Criteria coarse = new Criteria();
                  coarse.setAccuracy(Criteria.ACCURACY_COARSE);

                  fine.setPowerRequirement(Criteria.POWER_HIGH);
              coarse.setPowerRequirement(Criteria.POWER_LOW);
                  
                  // set gps update distance & time
             int GPS_TIMEUPDATE = 1500; // update gps every 1.5sec
             int GPS_DISTANCEUPDATE = 7; // update gps every 7m

                  // get the last known location
              String provider = locationManager.getBestProvider(coarse, true);
                  Location location = locationManager.getLastKnownLocation(provider); // your initial location
             
                  // setup your listener
                  if (listenerFine == null || listenerCoarse == null){ createLocationListeners(); }

                  // Will keep updating about every GPS_TIMEUPDATE ms until accuracy is 
                  // about GPS_DISTANCEUPDATE meters to get quick fix.
                  if(listenerCoarse != null){
                      locationManager.requestLocationUpdates(
                      locationManager.getBestProvider(coarse, true), 
                  GPS_TIMEUPDATE, 
                  GPS_DISTANCEUPDATE, 
                  listenerCoarse
                  );
                  }
                  
                  // Will keep updating about every GPS_TIMEUPDATE ms until accuracy is 
                  // about GPS_DISTANCEUPDATE meters to get accurate fix.
                  if(listenerFine != null){
                      locationManager.requestLocationUpdates(
                      locationManager.getBestProvider(fine, true), 
                  GPS_TIMEUPDATE, 
                  GPS_DISTANCEUPDATE, 
                  listenerFine
                  );
                  }
                  
              }catch(Exception e){
              e.printStackTrace();
              }
          }


      Next we create the method that defines the location listeners. This method will automatically use either a fine or coarse location listener based on the accuracy it is currently receiving:

      createLocationListeners

          /**
           *   Creates LocationListeners
           */
          private void createLocationListeners() {

          listenerFine = new LocationListener() {
             public void onStatusChanged(String provider, int status, Bundle extras) {}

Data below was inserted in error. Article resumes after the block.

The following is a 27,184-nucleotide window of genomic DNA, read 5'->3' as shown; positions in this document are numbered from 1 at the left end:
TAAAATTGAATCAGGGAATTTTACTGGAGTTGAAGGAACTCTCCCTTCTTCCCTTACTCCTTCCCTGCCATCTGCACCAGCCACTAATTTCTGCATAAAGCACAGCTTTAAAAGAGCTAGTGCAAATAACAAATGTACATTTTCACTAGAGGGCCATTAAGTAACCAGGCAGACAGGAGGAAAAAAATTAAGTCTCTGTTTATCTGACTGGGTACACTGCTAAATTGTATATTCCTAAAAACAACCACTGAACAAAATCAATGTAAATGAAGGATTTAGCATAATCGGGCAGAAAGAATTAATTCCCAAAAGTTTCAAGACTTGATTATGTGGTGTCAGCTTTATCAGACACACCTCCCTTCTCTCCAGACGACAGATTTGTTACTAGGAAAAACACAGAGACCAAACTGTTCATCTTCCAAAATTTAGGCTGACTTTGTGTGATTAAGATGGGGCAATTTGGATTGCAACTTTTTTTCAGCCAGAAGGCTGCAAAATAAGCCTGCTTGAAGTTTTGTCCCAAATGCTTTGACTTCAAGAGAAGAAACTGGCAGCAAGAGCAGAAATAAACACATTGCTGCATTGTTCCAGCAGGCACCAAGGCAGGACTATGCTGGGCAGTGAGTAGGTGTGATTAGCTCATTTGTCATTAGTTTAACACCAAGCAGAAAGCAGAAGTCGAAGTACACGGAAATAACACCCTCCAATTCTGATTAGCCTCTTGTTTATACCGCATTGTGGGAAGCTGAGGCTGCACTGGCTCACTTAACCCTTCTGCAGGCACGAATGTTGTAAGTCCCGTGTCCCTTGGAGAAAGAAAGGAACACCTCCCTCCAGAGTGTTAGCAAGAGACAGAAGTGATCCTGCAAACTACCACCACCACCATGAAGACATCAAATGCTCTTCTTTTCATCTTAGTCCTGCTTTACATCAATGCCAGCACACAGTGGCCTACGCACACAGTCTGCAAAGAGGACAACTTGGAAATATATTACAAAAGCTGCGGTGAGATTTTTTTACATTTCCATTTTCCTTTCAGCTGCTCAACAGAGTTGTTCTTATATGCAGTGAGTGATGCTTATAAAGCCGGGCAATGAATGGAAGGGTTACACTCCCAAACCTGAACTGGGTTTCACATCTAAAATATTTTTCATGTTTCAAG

public void onProviderEnabled(String provider) {}
             public void onProviderDisabled(String provider) {}
             public void onLocationChanged(Location location) {
                 if (location.getAccuracy() > 500 && location.hasAccuracy()){
                     locationManager.removeUpdates(listenerFine);            
                 }else{
                     // do something with your location update
                 }
             }
          };

          listenerCoarse = new LocationListener() {
             public void onStatusChanged(String provider, int status, Bundle extras) {}
             public void onProviderEnabled(String provider) {}
             public void onProviderDisabled(String provider) {}
             public void onLocationChanged(Location location) {
                 if (location.getAccuracy() < 500 && location.hasAccuracy()){
                     locationManager.removeUpdates(listenerCoarse);            
                 }else{
                     // do something with your location update
                 }

             }
          };
          }



    4. Stop listening to the location objects.

      Finally a best practices is to turn off your listeners if you pause or exit your activity, otherwise the user will see the GPS icon in the notification bar continue to blink after leaving the app.

              if(locationManager != null){
                   locationManager.removeUpdates(listenerCoarse);
                   locationManager.removeUpdates(listenerFine);
              }

      Enclose this in a try/catch and you should be good. I like to set this in a separate "stopListening()" method that gets called when I exit or pause the activity or leave the activity.

    That's it! Enjoy!